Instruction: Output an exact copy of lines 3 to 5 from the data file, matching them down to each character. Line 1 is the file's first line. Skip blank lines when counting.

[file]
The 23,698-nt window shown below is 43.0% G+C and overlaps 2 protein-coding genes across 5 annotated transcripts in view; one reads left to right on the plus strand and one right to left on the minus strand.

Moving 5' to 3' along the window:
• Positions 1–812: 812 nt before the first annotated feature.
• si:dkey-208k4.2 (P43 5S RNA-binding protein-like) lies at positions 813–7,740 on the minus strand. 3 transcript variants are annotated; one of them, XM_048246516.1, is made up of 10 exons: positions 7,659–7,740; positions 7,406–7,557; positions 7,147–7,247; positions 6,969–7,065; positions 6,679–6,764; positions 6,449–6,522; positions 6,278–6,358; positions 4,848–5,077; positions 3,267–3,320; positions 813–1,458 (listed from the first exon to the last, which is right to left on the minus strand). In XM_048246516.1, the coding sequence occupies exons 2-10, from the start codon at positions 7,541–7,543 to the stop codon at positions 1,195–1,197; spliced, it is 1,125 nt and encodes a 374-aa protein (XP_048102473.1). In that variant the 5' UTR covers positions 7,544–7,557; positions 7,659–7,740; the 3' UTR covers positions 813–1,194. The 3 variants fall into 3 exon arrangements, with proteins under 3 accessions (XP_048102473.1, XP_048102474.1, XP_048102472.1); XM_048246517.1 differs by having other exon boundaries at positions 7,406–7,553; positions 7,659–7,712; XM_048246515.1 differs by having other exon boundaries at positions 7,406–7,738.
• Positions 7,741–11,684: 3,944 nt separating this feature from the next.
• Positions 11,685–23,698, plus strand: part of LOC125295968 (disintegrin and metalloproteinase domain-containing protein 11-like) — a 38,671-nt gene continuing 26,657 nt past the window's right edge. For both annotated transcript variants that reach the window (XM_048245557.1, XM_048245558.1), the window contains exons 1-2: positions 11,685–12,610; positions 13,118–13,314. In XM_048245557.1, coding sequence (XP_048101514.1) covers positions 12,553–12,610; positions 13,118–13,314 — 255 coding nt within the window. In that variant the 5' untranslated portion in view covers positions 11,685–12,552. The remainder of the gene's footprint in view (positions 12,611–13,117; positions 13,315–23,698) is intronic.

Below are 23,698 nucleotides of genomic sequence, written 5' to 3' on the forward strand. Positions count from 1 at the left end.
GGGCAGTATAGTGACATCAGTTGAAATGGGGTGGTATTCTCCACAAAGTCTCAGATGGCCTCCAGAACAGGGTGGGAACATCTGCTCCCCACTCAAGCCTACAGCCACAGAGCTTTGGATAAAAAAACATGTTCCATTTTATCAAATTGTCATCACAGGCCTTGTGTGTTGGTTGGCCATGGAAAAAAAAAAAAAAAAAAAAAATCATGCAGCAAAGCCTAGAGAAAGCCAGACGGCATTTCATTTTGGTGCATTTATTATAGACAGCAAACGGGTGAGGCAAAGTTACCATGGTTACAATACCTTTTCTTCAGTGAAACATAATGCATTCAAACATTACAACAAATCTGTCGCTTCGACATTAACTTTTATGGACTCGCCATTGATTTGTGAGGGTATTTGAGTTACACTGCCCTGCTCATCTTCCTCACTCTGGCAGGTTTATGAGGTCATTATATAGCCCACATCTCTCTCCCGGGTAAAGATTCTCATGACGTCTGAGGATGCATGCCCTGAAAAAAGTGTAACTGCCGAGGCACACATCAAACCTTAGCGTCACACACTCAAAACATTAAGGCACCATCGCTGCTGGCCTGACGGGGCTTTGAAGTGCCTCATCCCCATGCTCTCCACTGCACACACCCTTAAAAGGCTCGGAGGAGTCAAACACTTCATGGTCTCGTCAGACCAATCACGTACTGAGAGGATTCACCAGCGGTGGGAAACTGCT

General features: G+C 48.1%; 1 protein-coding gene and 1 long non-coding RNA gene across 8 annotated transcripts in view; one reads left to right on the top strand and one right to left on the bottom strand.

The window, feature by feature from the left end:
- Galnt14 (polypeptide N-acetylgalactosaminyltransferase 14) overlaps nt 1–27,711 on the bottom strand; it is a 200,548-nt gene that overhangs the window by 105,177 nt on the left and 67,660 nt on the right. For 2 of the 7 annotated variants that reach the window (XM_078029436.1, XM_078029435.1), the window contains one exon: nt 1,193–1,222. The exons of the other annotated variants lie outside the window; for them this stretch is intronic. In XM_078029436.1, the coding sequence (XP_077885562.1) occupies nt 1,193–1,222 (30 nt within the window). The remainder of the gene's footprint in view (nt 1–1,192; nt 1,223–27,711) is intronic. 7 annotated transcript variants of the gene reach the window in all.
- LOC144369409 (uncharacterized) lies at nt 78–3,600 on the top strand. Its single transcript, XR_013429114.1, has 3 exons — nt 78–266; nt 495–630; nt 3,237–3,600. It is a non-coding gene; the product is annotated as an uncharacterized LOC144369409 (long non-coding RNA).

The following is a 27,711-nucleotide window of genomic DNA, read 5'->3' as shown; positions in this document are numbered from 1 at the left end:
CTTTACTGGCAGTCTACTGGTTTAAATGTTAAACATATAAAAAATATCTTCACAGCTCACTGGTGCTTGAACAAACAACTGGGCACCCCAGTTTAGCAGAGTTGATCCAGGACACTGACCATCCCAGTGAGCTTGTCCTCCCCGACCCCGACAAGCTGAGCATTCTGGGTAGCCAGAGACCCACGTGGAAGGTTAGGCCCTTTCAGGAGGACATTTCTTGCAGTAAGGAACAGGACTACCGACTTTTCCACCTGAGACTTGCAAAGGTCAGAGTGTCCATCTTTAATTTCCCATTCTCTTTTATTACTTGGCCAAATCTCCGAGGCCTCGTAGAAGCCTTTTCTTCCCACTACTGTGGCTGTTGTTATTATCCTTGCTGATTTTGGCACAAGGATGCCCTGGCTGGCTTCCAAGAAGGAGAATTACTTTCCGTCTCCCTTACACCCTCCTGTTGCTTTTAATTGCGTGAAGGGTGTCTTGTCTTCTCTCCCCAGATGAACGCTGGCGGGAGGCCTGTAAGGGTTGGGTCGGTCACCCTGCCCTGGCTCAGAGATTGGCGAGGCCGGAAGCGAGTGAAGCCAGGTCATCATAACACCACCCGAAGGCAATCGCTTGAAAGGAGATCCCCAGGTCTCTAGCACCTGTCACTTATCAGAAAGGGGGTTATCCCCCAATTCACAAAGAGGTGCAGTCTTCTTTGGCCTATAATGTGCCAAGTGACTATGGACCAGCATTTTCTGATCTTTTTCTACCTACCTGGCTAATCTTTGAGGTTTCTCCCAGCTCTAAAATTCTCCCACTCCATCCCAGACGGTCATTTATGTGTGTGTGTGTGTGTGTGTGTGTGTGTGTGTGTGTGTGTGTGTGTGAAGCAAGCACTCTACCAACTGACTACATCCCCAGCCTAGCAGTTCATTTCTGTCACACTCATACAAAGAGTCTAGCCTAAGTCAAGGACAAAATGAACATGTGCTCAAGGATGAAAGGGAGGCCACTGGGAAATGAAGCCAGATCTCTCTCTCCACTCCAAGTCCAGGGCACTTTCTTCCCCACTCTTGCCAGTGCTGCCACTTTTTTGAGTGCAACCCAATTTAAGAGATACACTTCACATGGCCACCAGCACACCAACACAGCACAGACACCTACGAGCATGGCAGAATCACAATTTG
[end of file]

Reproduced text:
• Positions 1–812: 812 nt before the first annotated feature.
• si:dkey-208k4.2 (P43 5S RNA-binding protein-like) lies at positions 813–7,740 on the minus strand. 3 transcript variants are annotated; one of them, XM_048246516.1, is made up of 10 exons: positions 7,659–7,740; positions 7,406–7,557; positions 7,147–7,247; positions 6,969–7,065; positions 6,679–6,764; positions 6,449–6,522; positions 6,278–6,358; positions 4,848–5,077; positions 3,267–3,320; positions 813–1,458 (listed from the first exon to the last, which is right to left on the minus strand). In XM_048246516.1, the coding sequence occupies exons 2-10, from the start codon at positions 7,541–7,543 to the stop codon at positions 1,195–1,197; spliced, it is 1,125 nt and encodes a 374-aa protein (XP_048102473.1). In that variant the 5' UTR covers positions 7,544–7,557; positions 7,659–7,740; the 3' UTR covers positions 813–1,194. The 3 variants fall into 3 exon arrangements, with proteins under 3 accessions (XP_048102473.1, XP_048102474.1, XP_048102472.1); XM_048246517.1 differs by having other exon boundaries at positions 7,406–7,553; positions 7,659–7,712; XM_048246515.1 differs by having other exon boundaries at positions 7,406–7,738.
• Positions 7,741–11,684: 3,944 nt separating this feature from the next.